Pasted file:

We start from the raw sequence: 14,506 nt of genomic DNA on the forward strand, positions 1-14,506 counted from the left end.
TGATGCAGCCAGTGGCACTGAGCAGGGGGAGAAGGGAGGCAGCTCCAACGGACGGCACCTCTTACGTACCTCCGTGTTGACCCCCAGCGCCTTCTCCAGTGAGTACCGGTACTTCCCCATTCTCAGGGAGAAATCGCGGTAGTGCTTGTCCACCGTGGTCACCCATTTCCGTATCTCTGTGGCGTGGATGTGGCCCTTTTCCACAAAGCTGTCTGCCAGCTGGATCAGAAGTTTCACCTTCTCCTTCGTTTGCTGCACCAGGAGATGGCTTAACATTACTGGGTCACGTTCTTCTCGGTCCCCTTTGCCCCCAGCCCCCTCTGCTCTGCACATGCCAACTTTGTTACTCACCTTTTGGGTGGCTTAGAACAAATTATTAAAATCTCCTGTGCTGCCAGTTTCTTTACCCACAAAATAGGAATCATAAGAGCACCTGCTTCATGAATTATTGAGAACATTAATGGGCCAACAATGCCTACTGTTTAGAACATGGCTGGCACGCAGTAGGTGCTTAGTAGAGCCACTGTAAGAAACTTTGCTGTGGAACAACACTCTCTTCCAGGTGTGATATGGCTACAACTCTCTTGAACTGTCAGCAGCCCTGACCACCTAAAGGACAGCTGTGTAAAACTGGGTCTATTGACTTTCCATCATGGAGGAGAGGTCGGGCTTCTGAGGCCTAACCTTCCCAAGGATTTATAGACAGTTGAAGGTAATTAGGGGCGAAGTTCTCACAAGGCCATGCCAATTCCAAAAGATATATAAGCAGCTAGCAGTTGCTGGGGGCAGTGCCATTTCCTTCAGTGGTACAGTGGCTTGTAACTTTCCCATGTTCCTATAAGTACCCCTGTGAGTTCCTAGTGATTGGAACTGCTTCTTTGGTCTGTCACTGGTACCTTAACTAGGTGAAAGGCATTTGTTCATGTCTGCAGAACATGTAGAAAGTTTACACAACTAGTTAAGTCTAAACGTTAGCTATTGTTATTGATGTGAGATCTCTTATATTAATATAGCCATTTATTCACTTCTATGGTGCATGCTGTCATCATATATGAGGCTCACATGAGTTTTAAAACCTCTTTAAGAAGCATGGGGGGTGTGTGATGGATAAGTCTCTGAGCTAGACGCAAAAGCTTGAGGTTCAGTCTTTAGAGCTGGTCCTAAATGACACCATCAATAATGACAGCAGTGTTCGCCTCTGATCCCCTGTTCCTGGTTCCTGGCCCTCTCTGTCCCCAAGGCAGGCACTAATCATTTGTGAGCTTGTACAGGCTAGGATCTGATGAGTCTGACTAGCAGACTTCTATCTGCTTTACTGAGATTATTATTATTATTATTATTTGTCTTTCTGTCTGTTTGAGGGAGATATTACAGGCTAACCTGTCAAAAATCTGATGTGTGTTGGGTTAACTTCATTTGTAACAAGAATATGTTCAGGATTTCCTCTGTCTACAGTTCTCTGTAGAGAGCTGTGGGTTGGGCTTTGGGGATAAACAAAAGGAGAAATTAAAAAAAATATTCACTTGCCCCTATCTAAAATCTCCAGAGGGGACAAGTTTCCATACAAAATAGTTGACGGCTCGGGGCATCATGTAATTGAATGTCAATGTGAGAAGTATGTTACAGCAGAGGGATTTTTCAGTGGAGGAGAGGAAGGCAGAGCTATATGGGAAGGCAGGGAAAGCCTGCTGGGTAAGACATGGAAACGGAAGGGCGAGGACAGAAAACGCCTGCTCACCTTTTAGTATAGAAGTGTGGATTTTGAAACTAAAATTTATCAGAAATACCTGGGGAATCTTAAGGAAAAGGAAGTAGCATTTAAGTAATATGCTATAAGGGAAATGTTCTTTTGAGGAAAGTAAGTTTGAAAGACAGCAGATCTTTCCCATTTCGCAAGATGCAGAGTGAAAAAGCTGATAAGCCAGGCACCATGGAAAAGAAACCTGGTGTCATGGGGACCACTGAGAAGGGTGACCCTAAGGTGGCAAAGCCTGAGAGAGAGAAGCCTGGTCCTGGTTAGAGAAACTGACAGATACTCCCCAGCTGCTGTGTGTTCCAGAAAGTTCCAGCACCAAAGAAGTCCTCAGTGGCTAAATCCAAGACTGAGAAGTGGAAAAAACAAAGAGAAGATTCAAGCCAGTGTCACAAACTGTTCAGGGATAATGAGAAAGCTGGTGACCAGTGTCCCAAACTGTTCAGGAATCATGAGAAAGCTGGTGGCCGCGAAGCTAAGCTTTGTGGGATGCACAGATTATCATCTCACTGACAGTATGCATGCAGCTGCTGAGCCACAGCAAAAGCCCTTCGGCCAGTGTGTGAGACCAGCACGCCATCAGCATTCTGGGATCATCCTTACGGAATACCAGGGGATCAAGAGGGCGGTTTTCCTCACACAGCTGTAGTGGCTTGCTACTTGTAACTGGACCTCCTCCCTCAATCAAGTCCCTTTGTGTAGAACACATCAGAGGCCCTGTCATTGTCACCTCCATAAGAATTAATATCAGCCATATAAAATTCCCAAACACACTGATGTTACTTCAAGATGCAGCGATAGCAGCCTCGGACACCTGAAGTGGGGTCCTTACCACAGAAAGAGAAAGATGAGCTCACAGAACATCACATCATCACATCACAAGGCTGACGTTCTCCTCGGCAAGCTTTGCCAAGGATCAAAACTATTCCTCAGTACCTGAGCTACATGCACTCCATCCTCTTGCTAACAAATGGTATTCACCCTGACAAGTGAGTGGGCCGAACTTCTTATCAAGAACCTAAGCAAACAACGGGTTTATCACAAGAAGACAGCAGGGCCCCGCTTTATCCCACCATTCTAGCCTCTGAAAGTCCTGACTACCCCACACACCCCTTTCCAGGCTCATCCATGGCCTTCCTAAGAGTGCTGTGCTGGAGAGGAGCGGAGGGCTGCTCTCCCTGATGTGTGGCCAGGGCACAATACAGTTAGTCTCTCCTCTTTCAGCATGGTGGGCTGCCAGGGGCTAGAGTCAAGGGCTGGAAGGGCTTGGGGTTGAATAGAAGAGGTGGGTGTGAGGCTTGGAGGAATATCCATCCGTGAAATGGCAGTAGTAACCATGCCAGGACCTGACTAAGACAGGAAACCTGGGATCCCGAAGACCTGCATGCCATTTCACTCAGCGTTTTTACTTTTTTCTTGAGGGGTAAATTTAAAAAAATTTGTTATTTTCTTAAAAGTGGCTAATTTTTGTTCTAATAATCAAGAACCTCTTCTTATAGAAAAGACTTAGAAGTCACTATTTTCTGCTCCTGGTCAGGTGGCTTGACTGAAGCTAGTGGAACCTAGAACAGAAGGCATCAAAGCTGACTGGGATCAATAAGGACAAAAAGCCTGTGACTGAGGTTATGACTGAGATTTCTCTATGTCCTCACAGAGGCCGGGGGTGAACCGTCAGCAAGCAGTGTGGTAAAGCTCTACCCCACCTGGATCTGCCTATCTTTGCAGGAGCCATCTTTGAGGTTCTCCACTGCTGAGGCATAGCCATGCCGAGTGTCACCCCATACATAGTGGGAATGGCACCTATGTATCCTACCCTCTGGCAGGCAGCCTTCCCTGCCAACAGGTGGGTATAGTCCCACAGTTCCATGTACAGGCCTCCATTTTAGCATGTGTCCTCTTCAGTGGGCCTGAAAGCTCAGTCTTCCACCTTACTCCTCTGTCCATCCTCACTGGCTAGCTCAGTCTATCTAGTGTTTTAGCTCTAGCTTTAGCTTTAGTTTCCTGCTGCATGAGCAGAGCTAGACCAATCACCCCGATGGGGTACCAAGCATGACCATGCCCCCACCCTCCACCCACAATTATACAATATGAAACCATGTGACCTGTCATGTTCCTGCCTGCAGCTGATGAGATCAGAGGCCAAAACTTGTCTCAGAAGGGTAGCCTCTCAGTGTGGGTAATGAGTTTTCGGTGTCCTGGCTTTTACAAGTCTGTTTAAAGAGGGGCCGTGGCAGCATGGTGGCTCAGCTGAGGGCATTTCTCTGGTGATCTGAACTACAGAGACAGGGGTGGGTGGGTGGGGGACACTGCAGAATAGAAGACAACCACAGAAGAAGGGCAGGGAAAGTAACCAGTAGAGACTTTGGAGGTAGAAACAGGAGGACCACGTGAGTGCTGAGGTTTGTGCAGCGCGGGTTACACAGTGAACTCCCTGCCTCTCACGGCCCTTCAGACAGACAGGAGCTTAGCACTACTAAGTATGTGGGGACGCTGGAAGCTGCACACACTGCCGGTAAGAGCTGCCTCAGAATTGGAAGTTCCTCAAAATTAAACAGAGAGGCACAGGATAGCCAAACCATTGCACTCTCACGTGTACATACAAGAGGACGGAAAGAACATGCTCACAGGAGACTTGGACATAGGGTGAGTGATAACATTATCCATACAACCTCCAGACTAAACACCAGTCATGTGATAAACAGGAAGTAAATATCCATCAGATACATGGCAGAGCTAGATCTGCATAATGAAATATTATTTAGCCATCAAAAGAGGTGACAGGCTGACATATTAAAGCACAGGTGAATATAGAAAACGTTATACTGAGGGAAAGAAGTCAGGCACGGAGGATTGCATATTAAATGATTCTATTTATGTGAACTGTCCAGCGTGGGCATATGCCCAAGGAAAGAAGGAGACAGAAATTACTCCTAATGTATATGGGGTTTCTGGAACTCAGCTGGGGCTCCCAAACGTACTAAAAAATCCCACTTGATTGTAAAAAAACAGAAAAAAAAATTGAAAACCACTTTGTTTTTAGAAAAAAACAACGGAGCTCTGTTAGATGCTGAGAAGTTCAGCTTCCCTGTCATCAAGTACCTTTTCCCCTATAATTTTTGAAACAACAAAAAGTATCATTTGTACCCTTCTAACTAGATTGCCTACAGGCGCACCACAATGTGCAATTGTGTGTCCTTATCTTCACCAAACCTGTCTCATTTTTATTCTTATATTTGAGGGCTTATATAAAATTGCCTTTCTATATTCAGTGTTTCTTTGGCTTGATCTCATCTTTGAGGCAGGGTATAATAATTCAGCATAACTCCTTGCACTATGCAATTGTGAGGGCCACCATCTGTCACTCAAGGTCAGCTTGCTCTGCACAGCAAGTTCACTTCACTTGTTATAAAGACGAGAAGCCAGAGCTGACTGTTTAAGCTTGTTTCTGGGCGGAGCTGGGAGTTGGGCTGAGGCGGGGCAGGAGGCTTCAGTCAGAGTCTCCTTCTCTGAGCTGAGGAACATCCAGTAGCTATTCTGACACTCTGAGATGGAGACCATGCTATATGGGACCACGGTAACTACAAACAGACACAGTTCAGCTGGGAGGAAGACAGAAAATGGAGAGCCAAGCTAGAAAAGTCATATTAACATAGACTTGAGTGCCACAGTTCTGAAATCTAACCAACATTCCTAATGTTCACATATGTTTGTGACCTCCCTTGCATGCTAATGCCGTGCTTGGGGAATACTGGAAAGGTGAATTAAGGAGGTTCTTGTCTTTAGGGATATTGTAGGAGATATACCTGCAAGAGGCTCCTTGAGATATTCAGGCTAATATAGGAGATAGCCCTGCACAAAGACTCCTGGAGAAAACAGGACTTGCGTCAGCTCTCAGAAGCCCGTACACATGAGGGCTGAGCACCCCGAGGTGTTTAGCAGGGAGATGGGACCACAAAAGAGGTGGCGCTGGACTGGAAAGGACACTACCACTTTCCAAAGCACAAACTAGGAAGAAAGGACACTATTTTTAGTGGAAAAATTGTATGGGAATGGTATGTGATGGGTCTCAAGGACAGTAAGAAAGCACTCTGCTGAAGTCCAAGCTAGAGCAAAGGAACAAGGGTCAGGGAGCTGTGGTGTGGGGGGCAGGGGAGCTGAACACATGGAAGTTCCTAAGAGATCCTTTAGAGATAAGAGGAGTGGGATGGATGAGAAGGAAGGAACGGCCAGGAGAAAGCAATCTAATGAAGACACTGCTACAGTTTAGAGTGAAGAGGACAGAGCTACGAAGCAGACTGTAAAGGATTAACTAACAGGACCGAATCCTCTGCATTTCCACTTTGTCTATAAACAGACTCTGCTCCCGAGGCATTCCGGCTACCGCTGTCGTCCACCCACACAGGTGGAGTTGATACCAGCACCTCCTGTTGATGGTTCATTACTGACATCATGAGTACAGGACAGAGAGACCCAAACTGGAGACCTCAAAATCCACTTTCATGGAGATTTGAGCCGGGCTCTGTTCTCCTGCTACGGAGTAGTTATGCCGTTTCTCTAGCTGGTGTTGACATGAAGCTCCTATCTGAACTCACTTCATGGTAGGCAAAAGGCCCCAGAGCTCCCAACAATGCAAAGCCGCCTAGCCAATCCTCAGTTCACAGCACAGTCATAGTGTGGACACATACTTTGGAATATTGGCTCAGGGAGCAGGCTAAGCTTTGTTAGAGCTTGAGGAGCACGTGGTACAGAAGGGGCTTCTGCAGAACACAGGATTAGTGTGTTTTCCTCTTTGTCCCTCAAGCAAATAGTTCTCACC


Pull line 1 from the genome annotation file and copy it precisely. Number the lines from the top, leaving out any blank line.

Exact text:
We start from the raw sequence: 14,506 nt of genomic DNA on the forward strand, positions 1-14,506 counted from the left end.